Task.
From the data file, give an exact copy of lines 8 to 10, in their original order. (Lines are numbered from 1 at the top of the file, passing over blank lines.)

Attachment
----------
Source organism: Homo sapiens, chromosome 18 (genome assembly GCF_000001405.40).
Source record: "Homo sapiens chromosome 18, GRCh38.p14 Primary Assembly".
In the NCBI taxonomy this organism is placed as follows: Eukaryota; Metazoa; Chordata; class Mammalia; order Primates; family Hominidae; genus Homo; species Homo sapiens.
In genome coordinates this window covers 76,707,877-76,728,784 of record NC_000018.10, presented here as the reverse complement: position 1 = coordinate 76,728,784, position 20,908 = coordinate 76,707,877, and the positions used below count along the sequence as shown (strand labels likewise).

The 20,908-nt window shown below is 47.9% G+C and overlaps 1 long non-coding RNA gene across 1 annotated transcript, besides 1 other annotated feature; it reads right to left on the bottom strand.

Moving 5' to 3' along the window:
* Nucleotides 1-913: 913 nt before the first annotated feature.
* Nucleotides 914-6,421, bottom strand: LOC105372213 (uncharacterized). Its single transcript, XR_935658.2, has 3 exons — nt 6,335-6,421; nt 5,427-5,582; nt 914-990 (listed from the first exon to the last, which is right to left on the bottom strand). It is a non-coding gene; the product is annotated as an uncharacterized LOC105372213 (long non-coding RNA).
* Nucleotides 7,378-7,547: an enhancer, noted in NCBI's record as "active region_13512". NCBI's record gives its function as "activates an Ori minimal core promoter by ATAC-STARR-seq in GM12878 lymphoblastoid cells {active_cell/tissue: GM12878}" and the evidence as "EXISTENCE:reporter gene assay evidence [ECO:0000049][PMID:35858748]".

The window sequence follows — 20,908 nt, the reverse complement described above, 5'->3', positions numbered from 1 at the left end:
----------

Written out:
* Nucleotides 914-6,421, bottom strand: LOC105372213 (uncharacterized). Its single transcript, XR_935658.2, has 3 exons — nt 6,335-6,421; nt 5,427-5,582; nt 914-990 (listed from the first exon to the last, which is right to left on the bottom strand). It is a non-coding gene; the product is annotated as an uncharacterized LOC105372213 (long non-coding RNA).
* Nucleotides 7,378-7,547: an enhancer, noted in NCBI's record as "active region_13512". NCBI's record gives its function as "activates an Ori minimal core promoter by ATAC-STARR-seq in GM12878 lymphoblastoid cells {active_cell/tissue: GM12878}" and the evidence as "EXISTENCE:reporter gene assay evidence [ECO:0000049][PMID:35858748]".

The window sequence follows — 20,908 nt, the reverse complement described above, 5'->3', positions numbered from 1 at the left end: